COVID-19 had many widespread impacts to just about every product category and industry — the plumbing industry included. One of the most interesting market shifts was how the toilet paper shortage at the start of the pandemic spurred sales of bidet toilet seats in the U.S. market.
According to Bill Strang, president of operations and eCommerce for TOTO USA, the word “bidet” became the 20th most-searched term on Amazon in mid-March.
“Bidet was only behind face masks, hand sanitizer and toilet paper,” Strang says. “Here at TOTO we call it the ‘Toilet Paper Panic of 2020,’ when people mobbed the stores and every place ran out. So, of course, people were looking for an alternative. What we experienced during that period of time was incredible. We actually sold out of all our inventory of electronic bidet seats in the U.S. market in about two weeks. The demand was so strong — everyone was buying it across every channel, including our retail experience, our eCommerce experience and our kitchen and bath showroom experience. It was incredible to see how many people not only became aware of it, but began to buy. And the awareness has stayed strong even after the initial pandemic shock has worn off.”
David McFarland, vice president of global marketing for Fluidmaster, notes that while the bidet market has been steadily growing year over year at a clip of about 14% to 16%, he agrees the toilet paper shortages stemming from the COVID-19 pandemic, along with hygiene hypersensitivity, has led to increased interest in the category as a whole.
“In 2019, we commissioned proprietary research upon first considering market entry,” he says. “At the time, total U.S. unit sales were projected at about 250,000 units. That figure, however, was projected prior to the COVID-19 pandemic — a time when bidet sales saw a lift due to toilet paper shortages — so the actual market size is larger than what our research estimated in 2019.”
James Walsh, vice president of product management, chinaware and commercial products for LIXIL Americas, notes that research firm BRG saw 3.8% growth in the bidet seat market in 2020, with sales of bidet seats outpacing 2018 growth at almost 16%.
Walsh explains that the SpaLet pages on the American Standard website saw a 222% spike in organic traffic during spring 2020, and during that same period, American Standard saw an increase of more than 400% in sales within its SpaLet category.
“When toilet paper shortages were national news at the beginning of the COVID-19 pandemic, we saw an immediate rise in bidet interest,” he says. “We believe this was due to consumers looking for more hygienic bathroom solutions. While that spike has leveled off a bit, we are still seeing strong demand in the category as consumers continue to seek a cleaner, safer bathroom in their home.”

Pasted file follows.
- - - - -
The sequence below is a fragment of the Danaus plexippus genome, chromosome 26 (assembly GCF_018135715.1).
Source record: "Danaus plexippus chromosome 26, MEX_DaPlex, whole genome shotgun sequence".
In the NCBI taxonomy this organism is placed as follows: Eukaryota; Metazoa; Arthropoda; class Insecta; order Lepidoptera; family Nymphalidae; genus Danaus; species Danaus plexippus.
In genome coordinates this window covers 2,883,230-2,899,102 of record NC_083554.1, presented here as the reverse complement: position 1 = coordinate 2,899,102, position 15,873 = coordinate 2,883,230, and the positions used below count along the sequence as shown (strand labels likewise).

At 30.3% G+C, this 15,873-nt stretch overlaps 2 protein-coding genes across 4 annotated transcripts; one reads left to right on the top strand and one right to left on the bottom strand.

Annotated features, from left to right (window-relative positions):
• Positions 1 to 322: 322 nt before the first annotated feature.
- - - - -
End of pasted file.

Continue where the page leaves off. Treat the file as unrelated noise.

Andrew Van Gorden, product manager for intelligent products at Kohler, notes that the Wisconsin-based manufacturer has seen a 20% growth in the bidet seat category year over year for the past five years in the U.S.
“In 2020, bidet seat sales have grown significantly in every channel — our brick-and-mortar locations are noting orders double the typical, and online sales are up 4 times, with some sites experiencing growth up to 10 times. Regardless of where consumers buy product, we know research on kohler.com is an important part of the purchase process, and our Kohler bidet seat webpages have seen more than 10,000 visitors a day wanting to learn more about this experience.”
Kohler conducted research with Harris Poll in December 2019 to gauge Americans’ interest in bidets, and results show more than half of Americans (55%) are interested in adding technology features to bathrooms of their current homes, and about 7 in 10 (69%) would want to make tech bathroom upgrades, Van Gorden notes. The study also reports two-thirds of Americans (63%) would be interested in their home toilet having a personal cleansing feature, and this is even higher among adults ages 18-34 where 73% are interested in this feature. All in all, more than half of Americans (54%) are likely to purchase a smart toilet for their home, while nearly three out of five Americans (58%) would likely purchase a smart toilet seat for their home.
U.S. market barriers
Bidets are not necessarily new technology, having been popular in European and Asian markets for some time. The U.S, however is another story.
“Bidets have long been associated with certain countries and cultures, predominantly in Europe and Asia,” McFarland explains. “As demographic shifts have occurred in the U.S., acceptance for bidets has also grown. Additionally, the category as a whole has taken longer to catch on in the U.S. because plumbing trends tend to be more of a gradual evolution. Availability and affordability were also an obstacle that consumers had to overcome. Prior to the COVID-19 pandemic, awareness was limited to traditional bidets in an immature marketplace. Presently, the market has vastly expanded to now include bidet seats of all types. Major plumbing manufacturers, such as Fluidmaster with the launch of the Soft Spa 9500, are stepping up and expanding its current offering to meet growing demand.”